Fabulous Flexure Mechanism Makes For Resetting Cat Calendar

When we met [Amy Makes Stuff] at the 2019 Hackaday Superconference, we were immediately impressed with the array of flexure mechanisms displayed on a board hanging around her neck. That must be where we saw [Amy]’s original version of the cat calendar — a simple way to know for sure whether the shared house’s cat has been fed once, twice, or not at all on a given day.

Left: a simple flexure that gets heavily stressed when actuated. Right: a slightly more complicated flexure that uses less force.

Awesome as it is, the flexure mechanism doesn’t reset the yes/no indicators when the day clicks over — that has to be done manually. So when [Amy] was offered to try a small desktop CNC, she decided it was time to make a new version that resets automatically. Check it out in the video after the break, which also includes an exploration of [Amy]’s choice of flexure design as well as a bonus review of the CNC.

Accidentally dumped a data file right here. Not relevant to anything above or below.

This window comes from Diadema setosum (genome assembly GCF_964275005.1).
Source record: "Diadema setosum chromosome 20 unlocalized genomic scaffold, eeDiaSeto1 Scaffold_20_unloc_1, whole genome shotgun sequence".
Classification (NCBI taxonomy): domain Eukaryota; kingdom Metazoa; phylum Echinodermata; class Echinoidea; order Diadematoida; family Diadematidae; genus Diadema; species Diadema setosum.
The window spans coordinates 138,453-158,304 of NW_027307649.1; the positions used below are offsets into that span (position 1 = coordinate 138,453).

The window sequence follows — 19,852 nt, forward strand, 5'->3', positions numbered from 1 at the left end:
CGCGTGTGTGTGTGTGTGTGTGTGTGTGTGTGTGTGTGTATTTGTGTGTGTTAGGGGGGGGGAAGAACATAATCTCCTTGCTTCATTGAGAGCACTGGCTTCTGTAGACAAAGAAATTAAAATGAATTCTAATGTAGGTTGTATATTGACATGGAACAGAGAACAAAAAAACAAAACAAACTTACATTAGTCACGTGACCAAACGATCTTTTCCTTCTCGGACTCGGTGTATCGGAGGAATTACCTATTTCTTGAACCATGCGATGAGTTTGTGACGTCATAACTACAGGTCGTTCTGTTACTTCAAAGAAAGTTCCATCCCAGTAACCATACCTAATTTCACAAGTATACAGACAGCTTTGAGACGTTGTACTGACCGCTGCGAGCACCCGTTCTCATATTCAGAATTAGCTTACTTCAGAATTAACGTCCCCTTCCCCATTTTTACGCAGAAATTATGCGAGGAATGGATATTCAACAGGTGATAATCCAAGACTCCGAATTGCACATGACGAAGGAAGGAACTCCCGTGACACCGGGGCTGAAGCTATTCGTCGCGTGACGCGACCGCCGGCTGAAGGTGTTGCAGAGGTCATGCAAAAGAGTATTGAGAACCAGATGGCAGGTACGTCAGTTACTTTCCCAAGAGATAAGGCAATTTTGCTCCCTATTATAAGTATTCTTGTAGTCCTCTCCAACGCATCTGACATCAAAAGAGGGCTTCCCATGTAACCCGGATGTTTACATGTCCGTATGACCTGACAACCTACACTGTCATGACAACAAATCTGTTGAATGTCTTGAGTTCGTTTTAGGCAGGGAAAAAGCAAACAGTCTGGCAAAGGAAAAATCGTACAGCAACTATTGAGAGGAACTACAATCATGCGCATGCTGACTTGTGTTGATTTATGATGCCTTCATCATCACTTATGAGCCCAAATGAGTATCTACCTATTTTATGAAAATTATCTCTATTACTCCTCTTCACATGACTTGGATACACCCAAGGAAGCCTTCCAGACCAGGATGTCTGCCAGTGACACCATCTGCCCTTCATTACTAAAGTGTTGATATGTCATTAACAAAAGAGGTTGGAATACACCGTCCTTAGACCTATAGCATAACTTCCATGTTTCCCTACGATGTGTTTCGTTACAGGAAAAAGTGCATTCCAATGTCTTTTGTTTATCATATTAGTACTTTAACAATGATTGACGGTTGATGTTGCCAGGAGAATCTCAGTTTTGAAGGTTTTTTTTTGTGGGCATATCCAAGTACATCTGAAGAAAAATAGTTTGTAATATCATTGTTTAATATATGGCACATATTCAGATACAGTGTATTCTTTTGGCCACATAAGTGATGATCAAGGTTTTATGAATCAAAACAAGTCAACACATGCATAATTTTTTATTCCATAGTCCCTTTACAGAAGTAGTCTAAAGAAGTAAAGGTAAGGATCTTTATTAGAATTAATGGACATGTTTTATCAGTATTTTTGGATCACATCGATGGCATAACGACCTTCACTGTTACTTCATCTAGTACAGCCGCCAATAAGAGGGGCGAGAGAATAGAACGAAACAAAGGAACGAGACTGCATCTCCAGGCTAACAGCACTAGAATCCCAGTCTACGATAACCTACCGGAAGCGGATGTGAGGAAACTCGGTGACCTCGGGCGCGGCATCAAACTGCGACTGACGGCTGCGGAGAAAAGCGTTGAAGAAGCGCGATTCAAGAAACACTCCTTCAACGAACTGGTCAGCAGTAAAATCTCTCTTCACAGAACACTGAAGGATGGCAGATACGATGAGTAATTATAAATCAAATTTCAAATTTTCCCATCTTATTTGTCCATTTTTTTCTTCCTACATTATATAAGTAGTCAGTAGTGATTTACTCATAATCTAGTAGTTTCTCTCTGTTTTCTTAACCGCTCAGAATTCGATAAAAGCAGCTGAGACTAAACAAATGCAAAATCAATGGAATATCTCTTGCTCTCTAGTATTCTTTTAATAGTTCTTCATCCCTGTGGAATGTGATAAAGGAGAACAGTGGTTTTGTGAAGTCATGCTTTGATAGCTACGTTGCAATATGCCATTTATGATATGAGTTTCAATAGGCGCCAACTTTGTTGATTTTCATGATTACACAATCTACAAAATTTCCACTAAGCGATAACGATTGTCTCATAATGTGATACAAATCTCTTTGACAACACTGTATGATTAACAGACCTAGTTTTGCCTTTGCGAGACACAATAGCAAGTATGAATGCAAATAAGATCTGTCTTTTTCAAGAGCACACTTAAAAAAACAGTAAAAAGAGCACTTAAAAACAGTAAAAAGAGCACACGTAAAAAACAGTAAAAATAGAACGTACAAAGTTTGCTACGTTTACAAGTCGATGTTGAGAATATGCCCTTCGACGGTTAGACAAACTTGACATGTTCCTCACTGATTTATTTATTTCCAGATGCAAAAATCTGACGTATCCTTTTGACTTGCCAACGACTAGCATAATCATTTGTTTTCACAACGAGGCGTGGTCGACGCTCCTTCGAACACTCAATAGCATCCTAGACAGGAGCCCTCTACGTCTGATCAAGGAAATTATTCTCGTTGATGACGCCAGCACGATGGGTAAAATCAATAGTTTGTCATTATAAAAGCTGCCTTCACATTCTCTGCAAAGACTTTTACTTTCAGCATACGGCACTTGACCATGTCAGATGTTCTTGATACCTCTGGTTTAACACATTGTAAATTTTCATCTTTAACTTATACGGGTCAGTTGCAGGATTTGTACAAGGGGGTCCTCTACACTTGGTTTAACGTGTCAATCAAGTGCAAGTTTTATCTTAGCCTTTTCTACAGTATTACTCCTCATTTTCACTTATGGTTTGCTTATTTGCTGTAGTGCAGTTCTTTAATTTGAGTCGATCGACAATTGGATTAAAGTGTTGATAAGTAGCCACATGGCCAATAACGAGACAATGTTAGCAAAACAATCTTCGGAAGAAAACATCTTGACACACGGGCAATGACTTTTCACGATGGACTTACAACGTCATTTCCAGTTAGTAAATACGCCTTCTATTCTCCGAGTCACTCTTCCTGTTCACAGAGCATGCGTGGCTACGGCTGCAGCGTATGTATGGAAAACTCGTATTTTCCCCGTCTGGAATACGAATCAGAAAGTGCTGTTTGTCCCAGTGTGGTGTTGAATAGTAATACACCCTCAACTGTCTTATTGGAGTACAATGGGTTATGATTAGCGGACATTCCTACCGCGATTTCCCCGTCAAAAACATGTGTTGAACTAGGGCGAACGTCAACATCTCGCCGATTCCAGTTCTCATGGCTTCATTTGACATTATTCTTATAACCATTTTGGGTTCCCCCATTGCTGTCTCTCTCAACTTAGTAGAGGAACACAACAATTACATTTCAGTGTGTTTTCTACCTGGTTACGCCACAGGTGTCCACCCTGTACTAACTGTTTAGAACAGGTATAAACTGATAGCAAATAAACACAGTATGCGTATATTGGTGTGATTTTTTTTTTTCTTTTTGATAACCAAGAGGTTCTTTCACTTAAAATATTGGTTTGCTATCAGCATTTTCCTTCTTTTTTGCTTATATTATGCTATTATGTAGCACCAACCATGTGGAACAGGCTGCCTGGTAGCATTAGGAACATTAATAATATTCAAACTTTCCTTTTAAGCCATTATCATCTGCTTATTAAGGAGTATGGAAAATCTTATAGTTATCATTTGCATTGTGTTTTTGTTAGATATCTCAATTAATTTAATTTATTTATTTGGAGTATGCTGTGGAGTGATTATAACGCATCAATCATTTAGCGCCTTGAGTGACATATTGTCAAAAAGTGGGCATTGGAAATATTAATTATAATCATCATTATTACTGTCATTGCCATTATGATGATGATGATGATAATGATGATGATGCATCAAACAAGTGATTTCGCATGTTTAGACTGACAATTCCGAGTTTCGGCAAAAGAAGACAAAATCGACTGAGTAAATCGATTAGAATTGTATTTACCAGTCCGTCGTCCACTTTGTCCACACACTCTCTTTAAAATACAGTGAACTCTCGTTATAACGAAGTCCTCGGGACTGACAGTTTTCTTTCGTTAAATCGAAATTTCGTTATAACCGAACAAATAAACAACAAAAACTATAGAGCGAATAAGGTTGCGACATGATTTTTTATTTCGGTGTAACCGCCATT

This is just an all-around great video, especially after [Amy] neglected to mill out the check marks and circles, sending her down a rabbit hole of attempting to make branding bits for these that could be chucked into a soldering iron. Unfortunately, the mill stops short of having the necessary mettle for milling metal.

Although [Amy] is likely known for her flexures, she has a ton of skills. Remember when she resurrected that burned and bubbled laser cutter? Or the time she machined a honing jig for hand-sharpening chisels and planes?

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Print Your Own Flexures

Game developer and eternal learner [David Tucker] just posted a project where he’s making linear flexures on a 3D printer. Tinkerer [Tucker] wanted something that would be rigid in five of the six degrees of freedom, but would provide linear motion along one axis. In this case, it is for a pen or knife on a CNC flatbed device. [David]’s design combines the properties of a 1-dimensional flexure and a spring to give a constant downward force. Not only is this an interesting build in and of itself, but he gives a good explanation and examples of more traditional flexible constructs. He also points out this site by MIT Precision Compliant Systems Lab engineer [Marcel Thomas] which provides a wealth of information on flexures.

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